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 Post subject:
PostPosted: Wed Feb 28, 2007 10:31 am 
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Joined: Tue Jul 12, 2005 5:12 pm
Posts: 1598
Location: Now Oaktowntastic
Hi Max,

You can rent avy gear at Marmot Mountain Works in Berkeley or at the Backcountry Store in Truckee. You can take Avy I classes through Lake Tahoe Community College for ~$26. You can buy Bruce Trempor's book for $12 at Amazon. If you are just counting on someone else to tell you whether a slope is risky then you are putting your life in someone else's hands. It is much better to actively participate in that evaluation. It sounds like your slope was relatively low risk. But you never know for sure which slope will rip. The situation p420 describes can become real in an instant and its scary as hell.

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 Post subject:
PostPosted: Wed Feb 28, 2007 10:56 am 
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Joined: Mon Dec 05, 2005 1:48 pm
Posts: 86
Location: Evergreen Land
Whoa!!! To be the naysayer here.... I guess max and every single other snow slider should go buy avy gear before they even step foot on another slope "on resort" or not. What's the difference between what they were riding and any other ungroomed blue run at a resort? Not a damn thing.

Now, if he wants to take her "out" there into the backcountry then for sure - get your avy gear, learn how to use it, take a course, etc. But remember this; even the vastly experienced bc gurus can lose their lives.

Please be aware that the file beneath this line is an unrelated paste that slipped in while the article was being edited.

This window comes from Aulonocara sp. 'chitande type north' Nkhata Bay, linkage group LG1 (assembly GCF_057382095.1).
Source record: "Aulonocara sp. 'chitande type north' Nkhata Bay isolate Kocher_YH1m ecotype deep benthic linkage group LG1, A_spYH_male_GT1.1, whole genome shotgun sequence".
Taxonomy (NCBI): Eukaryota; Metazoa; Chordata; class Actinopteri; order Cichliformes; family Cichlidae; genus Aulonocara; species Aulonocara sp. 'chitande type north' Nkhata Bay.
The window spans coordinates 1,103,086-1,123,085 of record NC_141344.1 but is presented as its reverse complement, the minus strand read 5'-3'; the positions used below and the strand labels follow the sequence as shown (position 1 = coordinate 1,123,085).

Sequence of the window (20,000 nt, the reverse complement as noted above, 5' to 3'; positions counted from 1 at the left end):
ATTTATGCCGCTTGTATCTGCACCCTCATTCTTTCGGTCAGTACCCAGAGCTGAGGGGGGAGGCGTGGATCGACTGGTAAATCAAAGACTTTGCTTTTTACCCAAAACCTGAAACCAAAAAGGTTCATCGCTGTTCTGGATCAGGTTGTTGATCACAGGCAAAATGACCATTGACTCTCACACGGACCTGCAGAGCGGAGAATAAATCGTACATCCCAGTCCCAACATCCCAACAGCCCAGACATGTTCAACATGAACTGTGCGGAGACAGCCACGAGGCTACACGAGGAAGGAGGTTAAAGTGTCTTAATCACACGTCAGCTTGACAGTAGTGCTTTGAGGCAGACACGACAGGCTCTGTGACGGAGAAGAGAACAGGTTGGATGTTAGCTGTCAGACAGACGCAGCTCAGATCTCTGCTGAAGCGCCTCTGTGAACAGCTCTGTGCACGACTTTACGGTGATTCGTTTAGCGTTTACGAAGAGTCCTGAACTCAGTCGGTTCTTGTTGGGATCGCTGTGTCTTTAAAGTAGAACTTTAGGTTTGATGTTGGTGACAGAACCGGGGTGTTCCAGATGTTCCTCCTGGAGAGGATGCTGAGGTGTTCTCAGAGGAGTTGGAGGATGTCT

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 Post subject:
PostPosted: Wed Feb 28, 2007 10:59 am 
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Joined: Sat Sep 16, 2006 11:35 am
Posts: 151
If your in the backcountry, beacons should be beeping and attached ot the bodies of all members of your group. Everyone should be carring probes and shovels. Most avalances occur at 25-45 degrees but that is not to say slides can not happen at lower angles. Its $300 for the beacon another hundo for the shovel and probe. As visa says your & your wifes life are pricless. I don't mean to lecture either but P420 has a good point. Remeber to practice with the beacons too.


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 Post subject:
PostPosted: Wed Feb 28, 2007 11:12 am 
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Joined: Tue Feb 27, 2007 9:30 am
Posts: 6
Location: Oaktown
thanks guys.. I own and have read that book as well as one other but have been looking for a good place to take an avy course. I know that it seems foolish, but I wanted to see if she would like it before signing us up for an avy course and buying another transceiever etc.


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 Post subject:
PostPosted: Wed Feb 28, 2007 11:13 am 
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Joined: Mon Nov 13, 2006 3:49 pm
Posts: 112
Location: Germany
(This is not a lecture)

Max, most likely you were as safe as houses: low angle and tracked out by bile. But that doesn't matter much - its a bad habit to get into (not taking gear). On the flip side, taking gear is a good habit to get into. It becomes second nature that way, a constant in your snow life. However don't forget: what gear you take is your choice, its not a mandatory aspect of a religion. Having said that, if you want to be fair to yourself and your wife then you should be making gear choices based on knowledge of the avalanche phenomenon and its risks (and possible devastating costs, eg, at home alone one evening minus one suffocated wife)